The Poetic Edda was discovered in 1642, in a manuscript dating to 1300 that contained twenty-nine poems. It has been attributed to Saemund, an Icelandic priest and collector of poetry who died in 1133. Later, other poems found in old manuscripts were added to the collection. Scholars believe that Saemund may or may not have been the collector of the poems, but that he did not write them. They represent the work of many authors over several centuries, most likely dating back to anywhere from 850 to 1000. These are the oldest and most authentic accounts of the Norse mythological tradition, antedating the widespread establishment of Christianity. Perhaps the most important and striking of these tales is Voluspa, addressed to Odin by a seeress. It is a long and comprehensive account of the origin of the cosmos, the gods, and their rise and fall. Other stories, such as Grimnismal and Vafprudnismal, offer encyclopedic retellings of important events. Grimnismal is Odin's fireside account to a king and his sons; Vafprudnismal is written in the form of a dialogue between Odin and the giant Vafprudnir. All of the poems are written in characteristic meters derived from the practices of oral storytelling. They are strongly alliterative, with the accent on the first syllable of each word. Lines are broken in half, with a noticeable caesura (or pause) in the middle, and there are three consistent verse forms: a story meter (for narrative exposition), a speech meter (for dialogue or monologue), and a song meter.
The Skaldic poems, primarily elegies and eulogies, derive from a similar time period, though in general, they are later. Both the Eddic and the Skaldic poems assume an audience with a deep knowledge of the stories of the Norse gods. The oldest Eddic poems are in dialogue format, with little or no narrative exposition; the assumption was that the listeners knew the main outlines of a tale as well as the characteristics of the primary actors. The art of telling lay in the variation of interpreting and the dramatic rendering of the events. Skaldic poetry could be even more elliptical, since the main focus was on the lord being praised. Mythological details enter in metaphors or in descriptive verbal formulas commonly used in the oral tradition. Poems about the gods and elegies to heroes often share a similar structure: there is a challenge, battle, and death, followed by renewal or "resurrection" in the warriors' pantheon of Valhall. Interaction or mingling between the gods and humans are at best a small part of any of the poems.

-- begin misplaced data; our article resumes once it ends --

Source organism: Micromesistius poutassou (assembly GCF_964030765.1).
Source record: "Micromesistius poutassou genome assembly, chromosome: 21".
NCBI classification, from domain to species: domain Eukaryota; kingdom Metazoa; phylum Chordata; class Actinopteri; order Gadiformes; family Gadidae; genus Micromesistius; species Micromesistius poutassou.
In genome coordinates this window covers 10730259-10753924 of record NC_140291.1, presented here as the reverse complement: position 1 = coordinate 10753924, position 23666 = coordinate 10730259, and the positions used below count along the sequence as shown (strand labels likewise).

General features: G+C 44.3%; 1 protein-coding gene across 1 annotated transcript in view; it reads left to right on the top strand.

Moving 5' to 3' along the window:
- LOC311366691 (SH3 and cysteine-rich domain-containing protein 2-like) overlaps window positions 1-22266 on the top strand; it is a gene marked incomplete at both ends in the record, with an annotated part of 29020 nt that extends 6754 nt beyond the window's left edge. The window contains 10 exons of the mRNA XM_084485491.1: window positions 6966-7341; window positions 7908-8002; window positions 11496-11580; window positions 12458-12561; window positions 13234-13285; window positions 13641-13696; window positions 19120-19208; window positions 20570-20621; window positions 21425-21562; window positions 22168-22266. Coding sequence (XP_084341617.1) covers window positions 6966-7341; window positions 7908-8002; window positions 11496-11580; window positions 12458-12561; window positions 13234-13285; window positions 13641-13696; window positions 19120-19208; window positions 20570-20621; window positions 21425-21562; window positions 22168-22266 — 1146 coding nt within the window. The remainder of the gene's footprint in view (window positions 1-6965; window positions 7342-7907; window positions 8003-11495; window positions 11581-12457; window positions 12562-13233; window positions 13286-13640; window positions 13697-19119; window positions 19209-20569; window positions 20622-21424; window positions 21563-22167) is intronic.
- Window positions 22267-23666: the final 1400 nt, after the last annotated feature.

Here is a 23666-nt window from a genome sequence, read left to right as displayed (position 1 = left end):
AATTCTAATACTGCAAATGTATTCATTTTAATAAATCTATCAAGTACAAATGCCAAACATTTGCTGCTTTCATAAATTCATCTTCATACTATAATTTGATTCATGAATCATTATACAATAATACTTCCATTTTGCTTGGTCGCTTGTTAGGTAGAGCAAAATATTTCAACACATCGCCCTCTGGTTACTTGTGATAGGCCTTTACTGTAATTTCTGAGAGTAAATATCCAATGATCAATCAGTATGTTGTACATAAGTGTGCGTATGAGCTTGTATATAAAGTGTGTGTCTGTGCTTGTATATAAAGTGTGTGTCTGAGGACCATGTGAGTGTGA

Because the tales come from many sources over centuries, a considerable variety has developed in the stories told and the beliefs described in them. Thus, while there is a tendency to speak of a uniform Norse tradition, in fact, the written record we have represents fragments and discontinuous elements of the literatures of many related but decentralized peoples. Notwithstanding this variability, there are broad common outlines to the Norse pantheon and cosmology. The cosmos of Norse mythology is divided into three levels, corresponding loosely to the realm of the gods, the realm of humans, and an underworld. These realms are subdivided into nine worlds, peopled variously by gods, slain warriors, elves, humans, dwarves, giants, and the dead. In the creation myth, the giants preceded the gods, who emerged from them to create the rest of the world. The giants and the gods were enemies and much of the drama of the myths centers around their conflicts and, more generally, conflicts resulting from contact between disparate worlds. After the initial emergence of the gods and the creation of the tripartite cosmos, there was a brief golden age which was soon disrupted by conflict and battles, especially between the gods and the giants. The gods won the largest battle, instigated by the trickster Loki, but suffered significant losses, most notably the death of Baldur. Conflict continued until Ragnavok, the final "battle of all," which resulted in the end of the world and the gods, and the dawn of a new cycle of time.
The main characters in the stories are the gods; dwarves and giants tend to be generic and usually remain unnamed. Descriptions of the Norse pantheon vary somewhat from account to account, but the most important figures are constant. Odin is the "all-father," the oldest and highest of the gods. He is the creator and is associated with poetry, charms, battle, and the dead. Thor, the most popular god, represents strength, stability, and order. With his association with thunder and lightning, which bring rain for crops, he is also linked with fertility, as is Frey, the god of plenty, fertility, prosperity, and the weather. The masculine Frey may have become Freya, a fertility goddess. Freya, in her turn is often associated with Frigg (or Frigga), the wife of Odin. Baldur, the most pure god, was slain in one of the conflicts that led inexorably to the final battle and the destruction of the world; some later accounts interpret Baldur as a Christ figure. His death was instigated by Loki, who is not properly a god. A giant, he became foster brother to Odin's sons, and is a classic trickster figure, begetting monsters, changing sex and appearance, and bringing chaos and conflict.
As a whole, the works of Norse mythology provide valuable insights into the literary and religious thought of the pre-Christian peoples of Northern Europe and offer impressive examples of poetic imagination. Their tales and figures have also had a lasting influence on many European languages and cultures, lingering in place names, the days of the week, and in the characters and landscapes of folk and fairy tales.